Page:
The groundbreaking ceremony Oct. 20 at the site of the future Science and Engineering Hall showcased the positive energy toward GW’s campus development efforts. But since the beginning of the academic year, a different feeling – one of frustration – has dominated the minds of students living in the residence halls adjacent to campus construction sites.
We have spoken with these residents many times, and we all recognize and appreciate the promised value of the Science and Engineering Hall and Law Learning Center projects.
But we also understand the need to keep to an efficient construction schedule.
What we find to be unacceptable is that the University has not to adhered to the pledge it made regarding construction noise that it set for itself at the outset of these projects.
In e-mail correspondence sent to students living in the residence halls surrounding the two Foggy Bottom construction sites, the University pledged to keep start times for exceptionally noisy construction activity to 8 a.m. weekdays and 9 a.m. Saturdays.
Since then, a number of residents have reported that the loudest construction – construction that can certainly be defined as exceptionally noisy – takes place as early as 7 a.m.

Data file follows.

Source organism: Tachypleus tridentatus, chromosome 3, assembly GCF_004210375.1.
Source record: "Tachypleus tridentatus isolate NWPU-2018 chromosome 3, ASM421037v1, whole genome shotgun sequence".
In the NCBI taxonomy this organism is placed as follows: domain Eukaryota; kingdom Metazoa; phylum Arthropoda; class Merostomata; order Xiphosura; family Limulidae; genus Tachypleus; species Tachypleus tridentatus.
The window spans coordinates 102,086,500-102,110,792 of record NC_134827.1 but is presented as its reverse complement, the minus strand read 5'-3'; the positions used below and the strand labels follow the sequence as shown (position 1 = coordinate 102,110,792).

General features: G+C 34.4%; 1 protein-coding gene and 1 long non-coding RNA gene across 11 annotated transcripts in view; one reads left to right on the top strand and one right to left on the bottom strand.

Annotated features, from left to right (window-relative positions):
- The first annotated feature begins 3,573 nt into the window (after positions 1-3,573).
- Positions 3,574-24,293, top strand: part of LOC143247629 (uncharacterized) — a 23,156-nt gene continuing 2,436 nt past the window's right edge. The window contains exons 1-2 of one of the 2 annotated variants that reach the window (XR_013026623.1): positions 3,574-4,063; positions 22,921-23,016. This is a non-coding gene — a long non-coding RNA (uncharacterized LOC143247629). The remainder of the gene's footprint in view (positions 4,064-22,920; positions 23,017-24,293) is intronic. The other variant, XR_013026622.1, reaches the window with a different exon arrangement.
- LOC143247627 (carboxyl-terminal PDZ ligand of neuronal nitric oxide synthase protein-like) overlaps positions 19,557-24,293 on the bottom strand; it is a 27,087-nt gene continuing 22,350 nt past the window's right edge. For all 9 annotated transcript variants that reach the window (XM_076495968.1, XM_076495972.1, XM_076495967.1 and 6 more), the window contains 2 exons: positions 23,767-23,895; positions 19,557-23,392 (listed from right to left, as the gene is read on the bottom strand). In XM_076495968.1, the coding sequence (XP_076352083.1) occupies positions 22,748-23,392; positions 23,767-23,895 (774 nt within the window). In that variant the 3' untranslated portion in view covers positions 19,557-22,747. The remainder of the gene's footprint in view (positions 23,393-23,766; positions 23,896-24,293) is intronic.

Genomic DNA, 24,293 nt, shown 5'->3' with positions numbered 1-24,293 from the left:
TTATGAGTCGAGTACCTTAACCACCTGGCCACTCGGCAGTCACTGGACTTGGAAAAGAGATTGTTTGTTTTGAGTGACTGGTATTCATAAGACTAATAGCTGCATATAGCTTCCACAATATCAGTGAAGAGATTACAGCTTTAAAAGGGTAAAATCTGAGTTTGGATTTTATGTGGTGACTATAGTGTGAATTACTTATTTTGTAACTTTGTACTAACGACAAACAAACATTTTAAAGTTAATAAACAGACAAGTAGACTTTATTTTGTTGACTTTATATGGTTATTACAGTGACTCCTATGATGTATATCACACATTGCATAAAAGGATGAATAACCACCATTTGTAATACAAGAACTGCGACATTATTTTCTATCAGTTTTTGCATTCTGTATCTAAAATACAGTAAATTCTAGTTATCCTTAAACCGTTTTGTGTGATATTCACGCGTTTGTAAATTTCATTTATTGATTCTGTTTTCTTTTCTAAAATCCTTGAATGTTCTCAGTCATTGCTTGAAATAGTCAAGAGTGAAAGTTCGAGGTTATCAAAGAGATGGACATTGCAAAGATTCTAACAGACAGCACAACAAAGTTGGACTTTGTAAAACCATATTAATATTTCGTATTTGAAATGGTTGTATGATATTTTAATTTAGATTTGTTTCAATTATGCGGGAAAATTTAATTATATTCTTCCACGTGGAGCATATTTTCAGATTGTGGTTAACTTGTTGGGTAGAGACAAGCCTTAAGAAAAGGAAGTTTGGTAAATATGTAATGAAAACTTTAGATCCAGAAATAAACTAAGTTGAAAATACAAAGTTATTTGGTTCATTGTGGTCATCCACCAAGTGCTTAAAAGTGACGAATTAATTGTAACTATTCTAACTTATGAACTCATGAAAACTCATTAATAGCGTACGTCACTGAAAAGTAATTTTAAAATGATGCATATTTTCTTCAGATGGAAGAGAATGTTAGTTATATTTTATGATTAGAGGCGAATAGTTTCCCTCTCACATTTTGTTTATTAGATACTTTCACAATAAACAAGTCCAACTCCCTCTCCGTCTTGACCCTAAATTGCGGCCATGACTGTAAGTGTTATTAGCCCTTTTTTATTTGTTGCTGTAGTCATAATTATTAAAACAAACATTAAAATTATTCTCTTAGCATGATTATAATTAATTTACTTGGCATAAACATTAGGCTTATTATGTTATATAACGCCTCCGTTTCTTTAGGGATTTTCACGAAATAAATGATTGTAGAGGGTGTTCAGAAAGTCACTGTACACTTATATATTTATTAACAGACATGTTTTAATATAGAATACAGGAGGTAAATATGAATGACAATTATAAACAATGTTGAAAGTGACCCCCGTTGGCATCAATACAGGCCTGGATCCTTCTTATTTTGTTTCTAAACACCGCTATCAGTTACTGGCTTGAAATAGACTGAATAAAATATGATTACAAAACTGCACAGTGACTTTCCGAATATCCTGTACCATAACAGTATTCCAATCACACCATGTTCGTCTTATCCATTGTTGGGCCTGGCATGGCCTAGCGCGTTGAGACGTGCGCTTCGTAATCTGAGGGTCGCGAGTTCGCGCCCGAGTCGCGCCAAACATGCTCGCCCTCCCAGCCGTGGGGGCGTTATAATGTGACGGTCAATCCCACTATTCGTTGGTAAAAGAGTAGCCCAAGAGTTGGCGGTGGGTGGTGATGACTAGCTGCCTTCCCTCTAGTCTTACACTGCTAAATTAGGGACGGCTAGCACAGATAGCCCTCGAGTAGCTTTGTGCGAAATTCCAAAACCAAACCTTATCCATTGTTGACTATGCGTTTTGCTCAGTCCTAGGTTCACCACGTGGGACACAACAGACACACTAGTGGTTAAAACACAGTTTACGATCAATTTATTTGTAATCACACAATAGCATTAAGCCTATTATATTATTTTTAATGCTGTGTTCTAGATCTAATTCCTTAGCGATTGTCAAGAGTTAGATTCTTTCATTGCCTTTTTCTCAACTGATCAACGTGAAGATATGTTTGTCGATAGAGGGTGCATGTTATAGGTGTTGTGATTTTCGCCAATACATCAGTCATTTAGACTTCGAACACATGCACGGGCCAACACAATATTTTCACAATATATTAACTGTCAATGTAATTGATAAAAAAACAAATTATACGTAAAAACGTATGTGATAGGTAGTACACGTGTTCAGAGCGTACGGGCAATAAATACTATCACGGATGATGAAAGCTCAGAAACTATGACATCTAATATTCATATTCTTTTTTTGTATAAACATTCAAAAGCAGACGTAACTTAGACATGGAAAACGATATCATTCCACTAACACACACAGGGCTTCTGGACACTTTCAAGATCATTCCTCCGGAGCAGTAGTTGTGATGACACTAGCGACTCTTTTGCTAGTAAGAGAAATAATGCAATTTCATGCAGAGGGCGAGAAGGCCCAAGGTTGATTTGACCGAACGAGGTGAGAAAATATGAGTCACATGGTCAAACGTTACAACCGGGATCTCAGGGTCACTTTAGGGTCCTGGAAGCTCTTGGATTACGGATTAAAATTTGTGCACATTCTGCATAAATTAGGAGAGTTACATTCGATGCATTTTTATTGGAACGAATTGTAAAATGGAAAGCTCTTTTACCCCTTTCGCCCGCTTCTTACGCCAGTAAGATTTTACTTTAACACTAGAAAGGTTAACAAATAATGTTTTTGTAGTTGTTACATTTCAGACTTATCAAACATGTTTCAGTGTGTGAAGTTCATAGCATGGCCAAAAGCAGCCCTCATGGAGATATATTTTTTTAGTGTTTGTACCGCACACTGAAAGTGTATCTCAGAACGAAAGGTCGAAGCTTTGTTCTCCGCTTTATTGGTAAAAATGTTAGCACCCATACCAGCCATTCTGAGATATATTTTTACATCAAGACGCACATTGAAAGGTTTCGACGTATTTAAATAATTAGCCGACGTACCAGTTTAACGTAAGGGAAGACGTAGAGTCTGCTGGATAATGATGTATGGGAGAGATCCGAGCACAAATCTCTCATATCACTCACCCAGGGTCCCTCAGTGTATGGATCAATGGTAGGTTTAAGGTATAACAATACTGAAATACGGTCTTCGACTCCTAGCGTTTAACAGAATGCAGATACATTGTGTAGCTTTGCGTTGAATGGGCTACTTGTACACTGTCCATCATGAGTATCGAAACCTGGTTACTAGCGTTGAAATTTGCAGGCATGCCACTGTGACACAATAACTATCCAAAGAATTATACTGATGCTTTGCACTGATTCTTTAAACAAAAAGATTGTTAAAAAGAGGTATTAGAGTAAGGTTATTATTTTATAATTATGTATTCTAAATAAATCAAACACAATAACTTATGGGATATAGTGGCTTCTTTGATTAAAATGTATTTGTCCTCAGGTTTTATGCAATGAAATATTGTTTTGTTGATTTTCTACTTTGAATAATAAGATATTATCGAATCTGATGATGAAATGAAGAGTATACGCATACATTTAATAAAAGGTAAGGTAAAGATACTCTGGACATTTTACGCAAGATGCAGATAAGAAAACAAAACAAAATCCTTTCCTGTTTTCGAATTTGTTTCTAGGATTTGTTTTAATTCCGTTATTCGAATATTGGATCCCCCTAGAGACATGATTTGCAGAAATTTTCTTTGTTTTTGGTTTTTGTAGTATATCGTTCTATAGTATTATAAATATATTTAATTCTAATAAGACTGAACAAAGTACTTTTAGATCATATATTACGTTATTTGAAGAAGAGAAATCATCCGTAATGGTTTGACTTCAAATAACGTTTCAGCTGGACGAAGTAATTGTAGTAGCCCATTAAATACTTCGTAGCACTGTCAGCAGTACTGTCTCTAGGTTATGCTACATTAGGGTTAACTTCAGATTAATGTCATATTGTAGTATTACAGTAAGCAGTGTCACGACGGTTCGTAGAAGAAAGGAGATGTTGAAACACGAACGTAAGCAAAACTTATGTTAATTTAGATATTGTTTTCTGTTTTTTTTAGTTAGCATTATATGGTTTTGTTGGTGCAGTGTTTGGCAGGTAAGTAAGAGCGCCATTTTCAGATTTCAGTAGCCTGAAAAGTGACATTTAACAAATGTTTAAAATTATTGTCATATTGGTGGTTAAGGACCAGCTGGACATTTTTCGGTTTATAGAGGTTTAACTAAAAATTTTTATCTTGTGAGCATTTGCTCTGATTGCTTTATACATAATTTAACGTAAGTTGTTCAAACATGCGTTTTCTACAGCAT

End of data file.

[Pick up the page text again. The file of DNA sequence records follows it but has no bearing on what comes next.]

The Residence Hall Association has communicated this persistent and widespread observation to the Division of Operations, and as of now, a full two months later, residents have yet to see an improvement in early morning noise levels.
In fact, when the concerns of residents have been expressed to the Division of Operations, the response has been to ignore the issue or assert that the observations of students living directly adjacent to the projects are false.
An issue this serious – one of significant consequence for the academic, social and personal successes of hundreds of students – deserves to be met with sincere solutions, not disbelief.
It is a busy time of year for students, and between midterms and other commitments, every hour of the day counts.
When GW says that it will not start exceptionally noisy construction until 8 a.m., exceptionally noisy construction should not begin at 7 a.m. It is that simple.
It is time for the University to recognize that residents will not stop voicing their frustrations and that the Residence Hall Association will continue to advocate for residents until sincere and meaningful action is taken on this issue.
Matt Galewski is the RHA President. Cameron Smither is the RHA Executive Vice President and Treasurer.